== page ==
The Museum on the Seam: Healing Jerusalem’s divides one exhibition at a time

By October 10, 2017Blog Post

The Museum on the Seam: Healing Jerusalem’s divides one exhibition at a time

By: Nick Lieber, Editorial Associate and Analyst, Creative Community For Peace

 

There is no shortage of creative and innovative projects working to build bridges between Israelis and Palestinians. For example, the Jerusalem YMCA Youth Choir brings people together through music; the Peres Center for Peace does so through sport; and the Museum on the Seam — which CCFP recently visited — uses socio-political contemporary art.

The Museum on the Seam is built — as its name attests — in an area referred to as “the seam,” which is an invisible line running through Jerusalem where the eastern side of the city, primarily populated by Palestinian Muslims, meets the western side, which is primarily populated by Israeli Jews.

After decades of national conflict, these places where Israelis and Palestinians intermingle can be places of tension and discord, and sometimes even violence. Some, however — including Raphie Etgar, the founder and chief curator of the Museum on the Seam — have seen their potential as places for nurturing togetherness and understanding.

The building the museum is housed in was formerly a military outpost stationed on the ceasefire line between Israel and Jordan, when the two countries controlled different parts of the city. Now, it houses socio-political contemporary art museum committed, in its own words, to “advancing dialogue in the face of discord and to encouraging social responsibility that is based on what we all have in common, rather than what keeps us apart.”

“This country bears so many conflicts and disagreements, every day, again and again,” Mr. Etgar told us. “Many good people in this country are trying their best to make a change and bring peace and common sense, or at least reduce the conflicts. This museum specifically, I thought to myself, would do the same thing but in a different way, and that is through art.”

For many years now, that is exactly what the museum has done; bridge gaps by facilitating dialogue and discussion through art exhibitions focusing on the social and political issues of the day. They don’t focus only on the Israeli-Palestinian conflict, but also on the various other conflicts present within Israeli society.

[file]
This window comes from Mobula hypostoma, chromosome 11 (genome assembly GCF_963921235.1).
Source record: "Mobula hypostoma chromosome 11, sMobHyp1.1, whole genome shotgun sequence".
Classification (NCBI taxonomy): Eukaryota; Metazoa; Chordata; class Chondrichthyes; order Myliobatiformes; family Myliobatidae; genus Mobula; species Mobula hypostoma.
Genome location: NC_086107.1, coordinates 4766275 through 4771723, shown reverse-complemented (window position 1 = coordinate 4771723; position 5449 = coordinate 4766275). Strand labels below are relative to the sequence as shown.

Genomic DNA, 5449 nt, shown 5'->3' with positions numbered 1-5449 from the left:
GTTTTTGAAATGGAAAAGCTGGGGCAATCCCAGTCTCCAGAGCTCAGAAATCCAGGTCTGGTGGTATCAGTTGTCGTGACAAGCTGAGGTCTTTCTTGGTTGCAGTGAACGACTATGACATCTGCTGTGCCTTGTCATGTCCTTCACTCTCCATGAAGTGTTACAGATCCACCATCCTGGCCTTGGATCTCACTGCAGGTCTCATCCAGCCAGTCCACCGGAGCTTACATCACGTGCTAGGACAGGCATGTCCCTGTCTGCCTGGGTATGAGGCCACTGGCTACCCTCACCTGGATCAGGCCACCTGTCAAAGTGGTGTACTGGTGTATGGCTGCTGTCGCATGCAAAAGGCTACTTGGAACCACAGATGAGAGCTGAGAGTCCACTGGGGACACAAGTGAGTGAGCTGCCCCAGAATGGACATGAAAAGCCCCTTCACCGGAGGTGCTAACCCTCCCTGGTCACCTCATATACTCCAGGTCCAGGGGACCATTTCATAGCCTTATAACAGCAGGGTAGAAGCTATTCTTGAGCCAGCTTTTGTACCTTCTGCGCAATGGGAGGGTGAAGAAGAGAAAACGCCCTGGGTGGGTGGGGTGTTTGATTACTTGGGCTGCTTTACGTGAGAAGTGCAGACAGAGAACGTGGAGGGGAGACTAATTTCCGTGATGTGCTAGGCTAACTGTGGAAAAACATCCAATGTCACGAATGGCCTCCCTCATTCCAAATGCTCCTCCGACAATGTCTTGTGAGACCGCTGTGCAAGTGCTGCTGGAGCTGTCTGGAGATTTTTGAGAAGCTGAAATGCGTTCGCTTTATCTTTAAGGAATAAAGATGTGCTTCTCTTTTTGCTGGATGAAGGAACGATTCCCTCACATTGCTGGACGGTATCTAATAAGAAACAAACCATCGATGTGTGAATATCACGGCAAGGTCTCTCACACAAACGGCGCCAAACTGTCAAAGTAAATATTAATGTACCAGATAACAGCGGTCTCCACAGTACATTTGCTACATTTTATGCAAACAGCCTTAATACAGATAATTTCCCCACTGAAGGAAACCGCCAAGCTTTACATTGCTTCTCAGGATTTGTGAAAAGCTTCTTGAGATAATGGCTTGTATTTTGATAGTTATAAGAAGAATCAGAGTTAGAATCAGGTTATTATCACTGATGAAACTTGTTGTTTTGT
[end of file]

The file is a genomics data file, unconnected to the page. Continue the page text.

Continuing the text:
Their current exhibition, called “Thou Shalt Not,” examines the intersection between religion, which is often rooted in tradition and a disinclination toward change, and contemporary art, which serves as a mirror reflecting the rapidly changing times. The exhibit features works by 30 artists, half of whom are religious and half of whom are secular.

These photos by Israeli artist Adi Nes adapt biblical stories to our time and turn them into a social message. The left is inspired by the story of Abraham and Isaac, and the right is inspired by Hagar.

 

“We don’t think that our exhibitions are right or wrong, because this is not the point. The point is to put things on stage and let people discuss it. The discussion is the most important thing, because the discussion — if people do it the right way — brings them closer,” Mr. Etgar said. “The museum is here to let people meet, and maybe this is the way they will agree. If not on everything, then on something. And that is quite enough.”

In the past, their exhibitions have facilitated discussion on the problem of violence within Israeli society, the interaction between humans and nature, issues of discrimination, exploitation, and humiliation, and much more.

One of their most popular exhibitions, called “Coexistence,” was designed to bring a positive message of diversity and acceptance to the world community. It features works created by artists from all over the world and is still traveling to various locations, now having visited more than 30 cities.

As Mr. Etgar sees it, one of the most important things these exhibitions have demonstrated is that people, even those who would consider themselves enemies, are more closely connected than they might think.

“There’s always part of ‘the other’ in ourselves,” he said. “If you take the time to think about it, you’ll realize that even your enemy has some part in you. It might be the part that upsets you, makes you angry, makes you concerned, but this is the part that’s in you. It’s part of you and there’s nothing you can do about it. I believe that we don’t think completely isolated from all these parts that are included in us.”

At CCFP, we applaud the work that is being done to build bridges through art at the Museum on the Seam, and look forward to a more peaceful future.

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